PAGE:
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Nonrepresentational art refers to compositions which do not rely on representation or mimesis to any extent. Abstract art, nonfigurative art, nonobjective art, and nonrepresentational art are related terms that indicate a departure from reality in the depiction of imagery in art. Meaning in nonrepresentational art is highly subjective and can be difficult to define. We can focus on the elements of the artwork (form, shape, line, color, space, and texture) in terms of the aestheticvalue of the work, but the meaning will always be personal to the viewer unless the artist has made a statement about his or her intentions.
Generally, we can look at nonrepresentational art as the personal expression of an artist's subjective experience. Certain movements have described their intentions as an aim to evoke moods or emotions in the viewer. A good example are the expressionists of the early 20th century, who aimed to present the world solely from a subjective perspective, distorting it radically for emotional effect.
Nonrepresentational art has often been explored by artists as a means to spiritual expression. Wassily Kandinsky, a Russian painter, printmaker, and art theorist, is one of the most famous 20th century artists and is generally considered the first important painter of modern abstract art. As an early modernist in search of new modes of visual expression and spiritual expression, he theorized (as did contemporary occultists and theosophists) that pure visual abstraction had corollary vibrations with sound and music. He posited that pure abstraction could express pure spirituality.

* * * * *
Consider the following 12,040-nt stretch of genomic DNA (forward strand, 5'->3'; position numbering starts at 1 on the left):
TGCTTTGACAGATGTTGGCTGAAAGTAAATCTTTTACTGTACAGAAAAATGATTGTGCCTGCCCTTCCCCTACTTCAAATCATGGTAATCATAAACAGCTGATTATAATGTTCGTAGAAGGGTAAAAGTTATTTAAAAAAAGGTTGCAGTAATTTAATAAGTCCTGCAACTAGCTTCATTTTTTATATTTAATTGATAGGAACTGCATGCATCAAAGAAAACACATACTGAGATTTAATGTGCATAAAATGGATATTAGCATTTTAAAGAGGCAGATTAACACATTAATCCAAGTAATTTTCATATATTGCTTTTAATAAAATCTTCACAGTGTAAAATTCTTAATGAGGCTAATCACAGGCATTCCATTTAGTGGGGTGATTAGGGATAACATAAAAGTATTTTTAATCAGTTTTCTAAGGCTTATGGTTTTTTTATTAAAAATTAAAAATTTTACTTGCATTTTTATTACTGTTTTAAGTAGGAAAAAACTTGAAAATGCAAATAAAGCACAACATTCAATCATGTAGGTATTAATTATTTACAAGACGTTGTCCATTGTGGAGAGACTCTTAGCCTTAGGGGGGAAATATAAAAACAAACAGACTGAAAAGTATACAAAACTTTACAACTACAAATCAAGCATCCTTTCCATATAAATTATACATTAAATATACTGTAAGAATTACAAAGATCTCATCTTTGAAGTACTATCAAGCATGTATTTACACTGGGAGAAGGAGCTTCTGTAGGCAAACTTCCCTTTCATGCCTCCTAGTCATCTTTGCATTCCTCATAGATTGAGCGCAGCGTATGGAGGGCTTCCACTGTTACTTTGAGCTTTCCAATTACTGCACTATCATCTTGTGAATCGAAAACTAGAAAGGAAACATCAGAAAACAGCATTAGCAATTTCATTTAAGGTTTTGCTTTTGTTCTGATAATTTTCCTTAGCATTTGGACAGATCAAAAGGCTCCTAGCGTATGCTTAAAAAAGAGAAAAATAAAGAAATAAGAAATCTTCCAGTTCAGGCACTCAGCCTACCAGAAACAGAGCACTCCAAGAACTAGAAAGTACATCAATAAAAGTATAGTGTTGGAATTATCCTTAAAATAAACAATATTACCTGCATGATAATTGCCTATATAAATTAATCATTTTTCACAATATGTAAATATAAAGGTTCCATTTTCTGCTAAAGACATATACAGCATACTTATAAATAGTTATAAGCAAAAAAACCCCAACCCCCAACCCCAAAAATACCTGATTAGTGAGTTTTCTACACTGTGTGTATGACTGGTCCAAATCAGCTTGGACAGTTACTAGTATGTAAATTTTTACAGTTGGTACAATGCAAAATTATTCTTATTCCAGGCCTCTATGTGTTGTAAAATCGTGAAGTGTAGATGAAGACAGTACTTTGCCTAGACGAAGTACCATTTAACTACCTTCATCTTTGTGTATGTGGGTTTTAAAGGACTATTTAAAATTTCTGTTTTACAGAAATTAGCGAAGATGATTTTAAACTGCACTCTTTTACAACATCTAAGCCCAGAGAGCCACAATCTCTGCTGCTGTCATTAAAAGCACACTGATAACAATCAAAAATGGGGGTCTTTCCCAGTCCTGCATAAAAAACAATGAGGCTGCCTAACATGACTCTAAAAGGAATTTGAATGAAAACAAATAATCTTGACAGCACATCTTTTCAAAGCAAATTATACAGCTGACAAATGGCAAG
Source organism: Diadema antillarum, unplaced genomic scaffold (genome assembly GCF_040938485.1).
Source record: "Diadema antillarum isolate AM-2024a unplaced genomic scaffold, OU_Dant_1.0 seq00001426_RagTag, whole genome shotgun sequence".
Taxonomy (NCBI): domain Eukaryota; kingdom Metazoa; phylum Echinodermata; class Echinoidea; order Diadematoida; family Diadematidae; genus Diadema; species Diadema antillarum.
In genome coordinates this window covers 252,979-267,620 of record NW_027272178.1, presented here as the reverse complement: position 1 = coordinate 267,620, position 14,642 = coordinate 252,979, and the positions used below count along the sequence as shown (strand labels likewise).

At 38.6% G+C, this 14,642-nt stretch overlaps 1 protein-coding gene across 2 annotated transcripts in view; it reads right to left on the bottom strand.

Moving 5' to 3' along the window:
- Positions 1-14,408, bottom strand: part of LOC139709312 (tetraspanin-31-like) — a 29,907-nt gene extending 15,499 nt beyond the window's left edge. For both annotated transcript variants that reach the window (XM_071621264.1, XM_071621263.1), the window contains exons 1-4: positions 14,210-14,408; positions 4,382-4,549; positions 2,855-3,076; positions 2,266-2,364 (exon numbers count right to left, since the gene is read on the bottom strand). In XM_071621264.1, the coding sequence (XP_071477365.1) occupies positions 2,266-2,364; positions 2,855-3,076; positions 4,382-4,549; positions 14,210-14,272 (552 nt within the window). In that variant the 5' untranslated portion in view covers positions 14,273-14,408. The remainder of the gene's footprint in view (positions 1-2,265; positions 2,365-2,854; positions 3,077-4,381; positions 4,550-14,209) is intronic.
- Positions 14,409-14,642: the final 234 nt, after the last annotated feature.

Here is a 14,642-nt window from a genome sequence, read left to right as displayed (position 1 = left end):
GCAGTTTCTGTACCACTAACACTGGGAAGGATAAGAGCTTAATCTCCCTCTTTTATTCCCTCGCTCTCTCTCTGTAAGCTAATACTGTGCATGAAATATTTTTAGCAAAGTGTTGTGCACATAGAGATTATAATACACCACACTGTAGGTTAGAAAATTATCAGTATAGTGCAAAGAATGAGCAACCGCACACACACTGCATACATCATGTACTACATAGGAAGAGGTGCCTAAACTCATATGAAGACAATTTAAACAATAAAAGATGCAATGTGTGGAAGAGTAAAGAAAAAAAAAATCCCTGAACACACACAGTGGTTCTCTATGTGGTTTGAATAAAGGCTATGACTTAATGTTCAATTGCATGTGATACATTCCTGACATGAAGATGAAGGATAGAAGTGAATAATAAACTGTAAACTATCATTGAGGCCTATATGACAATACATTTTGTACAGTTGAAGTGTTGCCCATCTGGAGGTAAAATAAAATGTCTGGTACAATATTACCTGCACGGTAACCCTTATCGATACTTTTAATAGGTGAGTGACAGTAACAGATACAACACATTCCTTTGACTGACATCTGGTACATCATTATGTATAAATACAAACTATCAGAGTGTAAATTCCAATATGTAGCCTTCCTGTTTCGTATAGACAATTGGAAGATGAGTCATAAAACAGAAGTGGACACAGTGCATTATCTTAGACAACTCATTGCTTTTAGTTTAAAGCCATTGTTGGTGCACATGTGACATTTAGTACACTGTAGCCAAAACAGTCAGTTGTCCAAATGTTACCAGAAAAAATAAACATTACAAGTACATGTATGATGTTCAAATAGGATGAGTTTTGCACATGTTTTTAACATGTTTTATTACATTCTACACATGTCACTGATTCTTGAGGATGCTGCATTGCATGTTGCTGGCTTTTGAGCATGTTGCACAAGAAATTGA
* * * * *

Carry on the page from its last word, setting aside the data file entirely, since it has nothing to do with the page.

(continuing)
Piet Mondrian's art was also related to his spiritual and philosophical studies. In 1908 he became interested in the theosophical movement launched by Helena Petrovna Blavatsky, who believed that it was possible to attain a knowledge of nature more profound than that provided by empirical means, and much of Mondrian's work for the rest of his life was inspired by his search for that spiritual knowledge.